Tuesday, November 30, 2010

TruGreen Landcare being shopped around

In November, ServiceMaster's board of directors said it's exploring strategic alternatives designed to maximize value to shareholders. To that end, it's working with Morgan Stanley and Goldman Sachs as its advisors and Sidley Austin as its legal advisor.

Included in the company's Form 10Q filed with the Securities and Exchange Commission Nov. 15, is the following comment regarding ServiceMaster’s TruGreen Landcare unit: “The Company is exploring strategic options relating to TruGreen LandCare, including the potential sale of the business.”

“The early indications we’ve seen in the market are that there is a solid interest in TruGreen LandCare, so we think the time is right to evaluate the opportunities," said ServiceMaster CEO J. Patrick Spainhour.

“Our executive team is dedicated to exploring all strategic options that have potential to allow TruGreen LandCare to reach its growth potential,” he added. “In the meantime, we will continue to operate TruGreen LandCare in the best interests of our customers.”

The ServiceMaster Form 10Q reported a 7.9% decrease in revenue in its landscape segment and a $5.2 million decrease in operating income for the third quarter of 2010 compared to 2009. Contract maintenance revenue was down 9%, and enhancement sales were down 8.3%.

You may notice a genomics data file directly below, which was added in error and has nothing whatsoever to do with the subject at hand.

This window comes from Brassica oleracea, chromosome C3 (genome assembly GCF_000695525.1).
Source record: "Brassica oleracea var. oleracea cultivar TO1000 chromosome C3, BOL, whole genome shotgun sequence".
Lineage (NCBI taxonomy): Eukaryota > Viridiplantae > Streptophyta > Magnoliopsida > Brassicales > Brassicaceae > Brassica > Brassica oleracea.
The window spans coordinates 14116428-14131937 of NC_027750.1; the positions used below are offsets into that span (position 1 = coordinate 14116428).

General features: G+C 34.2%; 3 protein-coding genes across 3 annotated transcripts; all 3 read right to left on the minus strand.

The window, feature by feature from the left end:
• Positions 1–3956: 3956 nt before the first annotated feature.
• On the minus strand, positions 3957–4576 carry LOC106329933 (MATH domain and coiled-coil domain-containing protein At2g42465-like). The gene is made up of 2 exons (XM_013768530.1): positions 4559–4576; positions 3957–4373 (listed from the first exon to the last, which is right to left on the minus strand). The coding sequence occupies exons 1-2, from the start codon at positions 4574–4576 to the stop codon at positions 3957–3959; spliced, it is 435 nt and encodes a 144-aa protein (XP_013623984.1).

TruGreen LandCare, which has operations in more than 100 locations in 40 states, generates about 14% of ServiceMaster's annual revenues. By contrast, the TruGreen LawnCare segment delivers 32% of the company's revenues.

TruGreen Landcare, as many of your remember, was born in the mad dash in the late 1990s to acquire regionally prominent (although not necessarily profitable) landscape companies by national players, such as ServiceMaster and rollup upstart Landcare U.S.A., which several years after the landscape acquisition arms race sold out.— Ron Hall

Monday, November 29, 2010

Turf pros say that evidence is strong for global warming

It seems like we don't hear as much about global warming these days in the mainstream media because the economy continues to dominate the nightly news. But at a recent industry event, climate change — as two speakers preferred to call it — was talked about often. And both speakers, who appeared at the recent Green Start Academy hosted by John Deere Golf and Bayer Environmental Science, believe there's something to global warming.

During his presentation, Tom Rufty, Ph.D., a turfgrass professor from North Carolina State, displayed a slide containing two satellite photographs of Artic sea ice — one from 1979 and the other from 2008. The later photograph clearly revealed ice that had melted.

"We're in an inter-glacial period right now where the Earth should be cooling, but instead it's warming up," Rufty said.